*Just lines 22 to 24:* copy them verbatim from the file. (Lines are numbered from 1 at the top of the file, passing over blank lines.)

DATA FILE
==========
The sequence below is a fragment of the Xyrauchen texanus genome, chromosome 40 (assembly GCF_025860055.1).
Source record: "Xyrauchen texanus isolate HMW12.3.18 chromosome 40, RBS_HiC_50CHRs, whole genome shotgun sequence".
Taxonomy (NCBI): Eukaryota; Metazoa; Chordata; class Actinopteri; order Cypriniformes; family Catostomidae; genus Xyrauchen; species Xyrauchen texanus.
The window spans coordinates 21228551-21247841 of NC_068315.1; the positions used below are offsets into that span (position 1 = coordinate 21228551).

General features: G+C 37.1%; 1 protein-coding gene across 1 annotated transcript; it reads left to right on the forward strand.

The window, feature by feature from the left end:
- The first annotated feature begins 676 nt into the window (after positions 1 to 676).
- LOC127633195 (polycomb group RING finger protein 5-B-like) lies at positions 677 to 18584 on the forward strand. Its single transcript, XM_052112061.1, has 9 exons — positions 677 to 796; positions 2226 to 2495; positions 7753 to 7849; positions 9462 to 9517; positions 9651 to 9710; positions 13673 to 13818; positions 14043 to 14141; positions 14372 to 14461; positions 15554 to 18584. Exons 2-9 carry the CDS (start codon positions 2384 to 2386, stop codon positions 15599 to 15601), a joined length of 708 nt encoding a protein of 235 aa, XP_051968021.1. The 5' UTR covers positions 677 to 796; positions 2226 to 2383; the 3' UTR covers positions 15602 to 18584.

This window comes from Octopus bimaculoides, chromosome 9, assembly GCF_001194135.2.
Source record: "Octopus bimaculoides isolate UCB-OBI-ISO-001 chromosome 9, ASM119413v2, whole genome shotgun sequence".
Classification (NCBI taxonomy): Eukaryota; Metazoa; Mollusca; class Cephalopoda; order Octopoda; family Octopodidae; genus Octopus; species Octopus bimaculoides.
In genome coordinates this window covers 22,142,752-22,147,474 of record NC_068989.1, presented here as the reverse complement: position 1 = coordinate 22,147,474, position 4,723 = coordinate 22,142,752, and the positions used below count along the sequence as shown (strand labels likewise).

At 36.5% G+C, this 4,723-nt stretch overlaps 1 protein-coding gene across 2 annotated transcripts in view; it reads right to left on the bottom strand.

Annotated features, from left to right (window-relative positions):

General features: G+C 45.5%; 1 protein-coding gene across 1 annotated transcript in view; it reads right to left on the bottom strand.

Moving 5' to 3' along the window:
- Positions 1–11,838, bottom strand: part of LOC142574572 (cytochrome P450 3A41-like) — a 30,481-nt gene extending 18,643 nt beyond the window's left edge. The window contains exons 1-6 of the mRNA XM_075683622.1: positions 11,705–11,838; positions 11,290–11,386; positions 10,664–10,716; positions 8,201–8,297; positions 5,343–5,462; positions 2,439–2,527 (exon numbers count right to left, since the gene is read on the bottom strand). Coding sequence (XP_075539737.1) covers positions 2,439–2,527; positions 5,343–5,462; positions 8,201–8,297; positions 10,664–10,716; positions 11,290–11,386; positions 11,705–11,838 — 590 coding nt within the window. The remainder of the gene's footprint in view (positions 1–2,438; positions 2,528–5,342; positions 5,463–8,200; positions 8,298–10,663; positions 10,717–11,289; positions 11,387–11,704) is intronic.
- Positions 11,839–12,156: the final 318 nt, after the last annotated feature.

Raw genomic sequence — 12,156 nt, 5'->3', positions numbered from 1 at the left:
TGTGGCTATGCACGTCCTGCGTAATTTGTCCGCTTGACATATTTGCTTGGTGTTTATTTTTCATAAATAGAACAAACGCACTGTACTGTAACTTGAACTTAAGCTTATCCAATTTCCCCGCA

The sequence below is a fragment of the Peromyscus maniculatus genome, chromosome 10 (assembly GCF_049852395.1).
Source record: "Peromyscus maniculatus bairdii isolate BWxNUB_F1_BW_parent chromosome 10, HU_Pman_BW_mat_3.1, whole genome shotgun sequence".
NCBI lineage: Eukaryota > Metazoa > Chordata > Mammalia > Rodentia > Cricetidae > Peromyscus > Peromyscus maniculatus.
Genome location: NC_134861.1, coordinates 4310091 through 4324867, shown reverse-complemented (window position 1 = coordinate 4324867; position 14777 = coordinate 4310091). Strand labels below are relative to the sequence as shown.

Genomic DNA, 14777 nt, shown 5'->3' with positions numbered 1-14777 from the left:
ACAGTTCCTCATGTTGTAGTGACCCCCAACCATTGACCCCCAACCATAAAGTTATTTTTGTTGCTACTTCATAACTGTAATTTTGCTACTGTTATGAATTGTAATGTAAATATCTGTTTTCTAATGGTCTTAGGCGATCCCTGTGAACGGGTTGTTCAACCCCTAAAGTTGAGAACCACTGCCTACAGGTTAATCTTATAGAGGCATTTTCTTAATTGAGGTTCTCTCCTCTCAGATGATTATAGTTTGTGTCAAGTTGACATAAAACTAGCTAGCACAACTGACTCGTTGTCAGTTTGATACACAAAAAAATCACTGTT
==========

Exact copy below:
Source record: "Peromyscus maniculatus bairdii isolate BWxNUB_F1_BW_parent chromosome 10, HU_Pman_BW_mat_3.1, whole genome shotgun sequence".
NCBI lineage: Eukaryota > Metazoa > Chordata > Mammalia > Rodentia > Cricetidae > Peromyscus > Peromyscus maniculatus.
Genome location: NC_134861.1, coordinates 4310091 through 4324867, shown reverse-complemented (window position 1 = coordinate 4324867; position 14777 = coordinate 4310091). Strand labels below are relative to the sequence as shown.